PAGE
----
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Battle of Arcole
Article by Harrison W. Mark

Battle of Arcole

The Battle of Arcole (15-17 November 1796), or Arcola, was a three-day battle fought between Napoleon Bonaparte's French Army of Italy and an Austrian army under József Alvinczi. Part of Napoleon's Italian Campaign, the battle foiled Austria's...
Augustus' Political, Social, & Moral Reforms
Article by Steven Fife

Augustus' Political, Social, & Moral Reforms

Augustus is well known for being the first Emperor of Rome, but even more than that, for being a self-proclaimed “Restorer of the Republic.” He believed in ancestral values such as monogamy, chastity, and piety (virtue). Thus, he introduced...
The Triumphal Feast of Vitellius
Article by Peter Stothard

The Triumphal Feast of Vitellius

The emperor Aulus Vitellius (r. 69 CE) had never wanted to be Rome's emperor. Aulus was from a family of court flatterers to the first Caesars, and when his friend Nero (r. 54-68 CE) was dead, and there were no more Caesars to succeed, he...
Battle of Castiglione
Article by Harrison W. Mark

Battle of Castiglione

The Battle of Castiglione (5 August 1796) was one of the most important battles of Napoleon's Italian Campaign of 1796-97. After laying siege to the vital fortress of Mantua, General Napoleon Bonaparte and his Army of Italy defeated an Austrian...
Battle of Lodi
Article by Harrison W. Mark

Battle of Lodi

The Battle of Lodi (10 May 1796) was a minor, yet important, engagement during Napoleon's Italian Campaign of 1796-97. Although the battle itself held little military significance, victory at Lodi gave General Napoleon Bonaparte the respect...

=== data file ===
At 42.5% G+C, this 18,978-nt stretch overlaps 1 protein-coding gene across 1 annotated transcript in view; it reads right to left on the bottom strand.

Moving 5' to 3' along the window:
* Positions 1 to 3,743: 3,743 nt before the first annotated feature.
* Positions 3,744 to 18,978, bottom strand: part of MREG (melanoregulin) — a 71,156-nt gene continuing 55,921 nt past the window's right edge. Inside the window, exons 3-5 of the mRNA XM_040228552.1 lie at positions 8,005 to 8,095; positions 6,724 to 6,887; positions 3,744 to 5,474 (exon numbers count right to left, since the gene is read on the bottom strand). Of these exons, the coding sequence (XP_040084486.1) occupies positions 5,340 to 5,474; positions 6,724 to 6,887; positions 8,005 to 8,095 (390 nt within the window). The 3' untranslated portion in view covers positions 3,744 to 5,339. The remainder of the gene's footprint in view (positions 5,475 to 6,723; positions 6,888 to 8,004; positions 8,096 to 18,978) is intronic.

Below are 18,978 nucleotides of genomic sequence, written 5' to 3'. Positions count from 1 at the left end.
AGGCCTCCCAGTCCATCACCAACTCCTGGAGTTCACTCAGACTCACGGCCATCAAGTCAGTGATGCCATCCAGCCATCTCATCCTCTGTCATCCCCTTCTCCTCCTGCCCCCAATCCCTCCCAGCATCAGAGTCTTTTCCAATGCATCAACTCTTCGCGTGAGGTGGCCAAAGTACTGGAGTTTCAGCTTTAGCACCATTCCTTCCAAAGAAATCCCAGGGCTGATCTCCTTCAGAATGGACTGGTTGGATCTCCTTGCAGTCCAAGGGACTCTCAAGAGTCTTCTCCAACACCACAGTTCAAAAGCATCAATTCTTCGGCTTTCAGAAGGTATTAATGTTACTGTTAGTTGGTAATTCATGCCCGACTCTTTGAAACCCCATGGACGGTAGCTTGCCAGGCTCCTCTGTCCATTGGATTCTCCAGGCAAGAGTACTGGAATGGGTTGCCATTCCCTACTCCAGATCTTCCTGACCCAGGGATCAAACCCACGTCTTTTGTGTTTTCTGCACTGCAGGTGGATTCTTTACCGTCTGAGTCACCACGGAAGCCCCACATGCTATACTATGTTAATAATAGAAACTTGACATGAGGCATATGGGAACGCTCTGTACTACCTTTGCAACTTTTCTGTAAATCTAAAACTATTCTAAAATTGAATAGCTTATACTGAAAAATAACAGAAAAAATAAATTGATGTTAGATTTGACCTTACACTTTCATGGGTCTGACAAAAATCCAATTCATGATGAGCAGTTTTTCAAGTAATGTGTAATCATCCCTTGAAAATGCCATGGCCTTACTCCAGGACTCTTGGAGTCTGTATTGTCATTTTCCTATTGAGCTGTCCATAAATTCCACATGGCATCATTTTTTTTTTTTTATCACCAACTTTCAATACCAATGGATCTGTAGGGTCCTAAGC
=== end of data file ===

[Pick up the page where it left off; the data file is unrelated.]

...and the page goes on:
Social Change in the British Industrial Revolution
Article by Mark Cartwright

Social Change in the British Industrial Revolution

The British Industrial Revolution (1760-1840) witnessed a great number of technical innovations, such as steam-powered machines, which resulted in new working practices, which in turn brought many social changes. More women and children worked...
The Impact of the British Industrial Revolution
Article by Mark Cartwright

The Impact of the British Industrial Revolution

The consequences of the British Industrial Revolution (1760-1840) were many, varied, and long-lasting. Working life in rural and urban settings was changed forever by the inventions of new machines, the spread of factories, and the decline...
Roman Education
Article by Laura Kate C. McCormack

Roman Education

Roman education had its first 'primary schools' in the 3rd century BCE, but they were not compulsory and depended entirely on tuition fees. There were no official schools in Rome, nor were there buildings used specifically for the purpose...
Vikings in Wales
Article by Mike Toth

Vikings in Wales

The Norse may have ruled parts of northern Wales in the early 11th century, specifically in Anglesey and Gwynedd, though the degree to which is unclear. Old Norse had relatively little impact on Welsh linguistics, and the Old Norse influenced...
Why the Industrial Revolution Started in Britain
Article by Mark Cartwright

Why the Industrial Revolution Started in Britain

The Industrial Revolution saw a wave of technological and social changes in many countries of the world in the 18th and 19th centuries, but it began in Britain for a number of specific reasons. Britain had cheap energy with its abundant supply...
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